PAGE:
Lang’s perfectionist tendencies on set were notoriously difficult on actors, and there are very strong indications that he and Grahame did not get along. McGilligan says vaguely that there was “friction”, and in an interview with Charles Higham and Joel Greenberg about the film, Lang says, “…and there’s a whole story about Gloria Grahame and the picture I’d rather not discuss.” Which says all that needs to be said. Grahame was reputedly a “spitfire”, and Lang probably spat back. Regardless of their working relationship, their mutual genius is up there on the screen, and Grahame’s Debby Marsh is a marvelous creation, a girlish exterior hiding a sardonic sense of humor as well as a weary cynicism. When Bannion self-righteously asks her where her money comes from, Marsh replies, “I’ve been rich and I’ve been poor – believe me, rich is better.” This depressing realist comes out later in the film.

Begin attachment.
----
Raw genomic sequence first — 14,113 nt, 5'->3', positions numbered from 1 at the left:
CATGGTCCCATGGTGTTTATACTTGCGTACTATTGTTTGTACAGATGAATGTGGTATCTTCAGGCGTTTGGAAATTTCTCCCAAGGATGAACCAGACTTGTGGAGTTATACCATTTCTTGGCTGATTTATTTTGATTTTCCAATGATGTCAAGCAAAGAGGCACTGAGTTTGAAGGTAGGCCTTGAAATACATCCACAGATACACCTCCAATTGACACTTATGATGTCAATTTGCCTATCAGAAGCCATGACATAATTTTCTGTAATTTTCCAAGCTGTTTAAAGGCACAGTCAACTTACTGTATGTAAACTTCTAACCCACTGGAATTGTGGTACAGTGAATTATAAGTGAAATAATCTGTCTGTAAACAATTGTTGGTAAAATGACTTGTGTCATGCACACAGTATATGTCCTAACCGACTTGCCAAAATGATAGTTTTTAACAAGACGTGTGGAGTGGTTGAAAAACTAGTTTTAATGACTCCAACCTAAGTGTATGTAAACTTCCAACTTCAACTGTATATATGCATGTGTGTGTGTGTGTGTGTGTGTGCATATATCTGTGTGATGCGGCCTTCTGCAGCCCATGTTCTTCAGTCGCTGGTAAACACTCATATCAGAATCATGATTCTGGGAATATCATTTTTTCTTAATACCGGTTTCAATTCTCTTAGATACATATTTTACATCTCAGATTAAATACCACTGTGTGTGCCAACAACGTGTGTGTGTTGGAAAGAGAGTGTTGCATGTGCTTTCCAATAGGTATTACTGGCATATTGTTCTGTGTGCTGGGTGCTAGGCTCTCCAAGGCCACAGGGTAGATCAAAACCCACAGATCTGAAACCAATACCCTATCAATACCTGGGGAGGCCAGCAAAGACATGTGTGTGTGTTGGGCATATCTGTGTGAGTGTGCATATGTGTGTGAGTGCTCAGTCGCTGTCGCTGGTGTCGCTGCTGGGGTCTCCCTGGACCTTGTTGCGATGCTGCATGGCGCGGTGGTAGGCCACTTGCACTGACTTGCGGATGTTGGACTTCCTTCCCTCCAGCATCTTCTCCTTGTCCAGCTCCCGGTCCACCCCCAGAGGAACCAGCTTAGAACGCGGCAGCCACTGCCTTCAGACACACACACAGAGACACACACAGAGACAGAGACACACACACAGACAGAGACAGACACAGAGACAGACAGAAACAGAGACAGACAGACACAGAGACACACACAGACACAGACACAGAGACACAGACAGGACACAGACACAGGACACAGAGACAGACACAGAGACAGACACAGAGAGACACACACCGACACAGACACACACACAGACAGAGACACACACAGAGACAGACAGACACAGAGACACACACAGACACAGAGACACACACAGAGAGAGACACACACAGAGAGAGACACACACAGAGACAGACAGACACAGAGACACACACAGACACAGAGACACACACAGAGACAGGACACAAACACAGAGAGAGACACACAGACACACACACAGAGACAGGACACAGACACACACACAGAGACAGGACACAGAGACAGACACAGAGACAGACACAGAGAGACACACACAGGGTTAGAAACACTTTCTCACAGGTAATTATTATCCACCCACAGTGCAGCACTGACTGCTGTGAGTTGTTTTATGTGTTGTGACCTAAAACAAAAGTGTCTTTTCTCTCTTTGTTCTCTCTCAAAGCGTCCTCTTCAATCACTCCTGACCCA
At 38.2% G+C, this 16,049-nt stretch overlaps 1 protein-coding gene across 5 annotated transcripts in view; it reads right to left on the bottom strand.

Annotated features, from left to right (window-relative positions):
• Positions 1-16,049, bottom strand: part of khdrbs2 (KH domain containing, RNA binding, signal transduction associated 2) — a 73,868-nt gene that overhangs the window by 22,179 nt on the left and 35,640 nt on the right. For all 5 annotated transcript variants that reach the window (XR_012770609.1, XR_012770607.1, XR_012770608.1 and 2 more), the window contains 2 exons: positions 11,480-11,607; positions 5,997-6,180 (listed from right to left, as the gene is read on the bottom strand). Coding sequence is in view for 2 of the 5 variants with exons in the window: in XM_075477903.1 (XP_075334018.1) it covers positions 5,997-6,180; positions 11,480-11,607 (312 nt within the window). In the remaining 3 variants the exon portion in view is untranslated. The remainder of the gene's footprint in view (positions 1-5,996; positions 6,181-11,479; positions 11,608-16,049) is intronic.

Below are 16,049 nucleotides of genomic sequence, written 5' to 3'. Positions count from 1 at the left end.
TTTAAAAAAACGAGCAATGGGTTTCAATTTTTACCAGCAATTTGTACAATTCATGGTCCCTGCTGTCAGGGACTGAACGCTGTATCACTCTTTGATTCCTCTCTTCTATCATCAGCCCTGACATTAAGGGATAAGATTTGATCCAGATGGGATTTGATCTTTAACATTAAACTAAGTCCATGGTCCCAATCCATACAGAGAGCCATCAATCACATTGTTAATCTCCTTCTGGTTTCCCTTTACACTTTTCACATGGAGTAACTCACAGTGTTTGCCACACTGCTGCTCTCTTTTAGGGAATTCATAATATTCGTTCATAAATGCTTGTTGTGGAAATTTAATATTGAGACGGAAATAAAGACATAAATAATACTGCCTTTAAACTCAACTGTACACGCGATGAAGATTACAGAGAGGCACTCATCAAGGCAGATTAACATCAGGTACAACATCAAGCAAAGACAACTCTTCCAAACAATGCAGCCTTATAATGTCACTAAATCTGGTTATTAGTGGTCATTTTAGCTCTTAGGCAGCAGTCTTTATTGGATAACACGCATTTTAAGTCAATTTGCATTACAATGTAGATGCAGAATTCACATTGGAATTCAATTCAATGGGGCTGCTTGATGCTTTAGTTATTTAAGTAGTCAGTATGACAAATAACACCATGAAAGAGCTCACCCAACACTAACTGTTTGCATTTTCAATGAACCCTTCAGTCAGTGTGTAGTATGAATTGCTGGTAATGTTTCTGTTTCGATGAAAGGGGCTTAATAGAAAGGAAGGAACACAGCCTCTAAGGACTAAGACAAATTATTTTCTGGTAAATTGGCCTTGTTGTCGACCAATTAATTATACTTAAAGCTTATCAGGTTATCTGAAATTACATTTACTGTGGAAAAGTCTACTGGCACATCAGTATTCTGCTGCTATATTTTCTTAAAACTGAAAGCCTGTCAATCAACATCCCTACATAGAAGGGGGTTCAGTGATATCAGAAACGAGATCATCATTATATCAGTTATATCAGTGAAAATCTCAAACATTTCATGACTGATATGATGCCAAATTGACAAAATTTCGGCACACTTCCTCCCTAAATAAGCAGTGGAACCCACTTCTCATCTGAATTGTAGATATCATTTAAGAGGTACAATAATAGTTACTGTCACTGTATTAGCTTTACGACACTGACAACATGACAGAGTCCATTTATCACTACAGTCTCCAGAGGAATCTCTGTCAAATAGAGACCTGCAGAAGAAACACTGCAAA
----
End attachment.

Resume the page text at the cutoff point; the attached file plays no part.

Graham enters the story lolling on the couch, answering the phone for Stone with mock sincerity, telling him “His Highness” Lagana is on the line, before strolling over to the mirror to check on her makeup. She exudes teenage rebelliousness and vanity, except her wit has more sting than your normal brat. Her burlesque of Stone’s relationship with Lagana reaches an absurd pitch when she starts singing a little ditty comparing Lagana to a lion tamer as she shuffles off to mix cocktails, indicating how “whipped” Stone really is, despite all his bravado. Grahame’s perky subversiveness gives Marsh select moments of independence, even if Stone doesn’t always pay attention to her jokes: “When Vince talks business I get my legs waxed”. She takes refuge from her life in humor and her physical appearance, which is the only way she can gain power in this sexist society. It is only after Bannion stands up to Stone that Marsh dallies with escaping her kept lifestyle.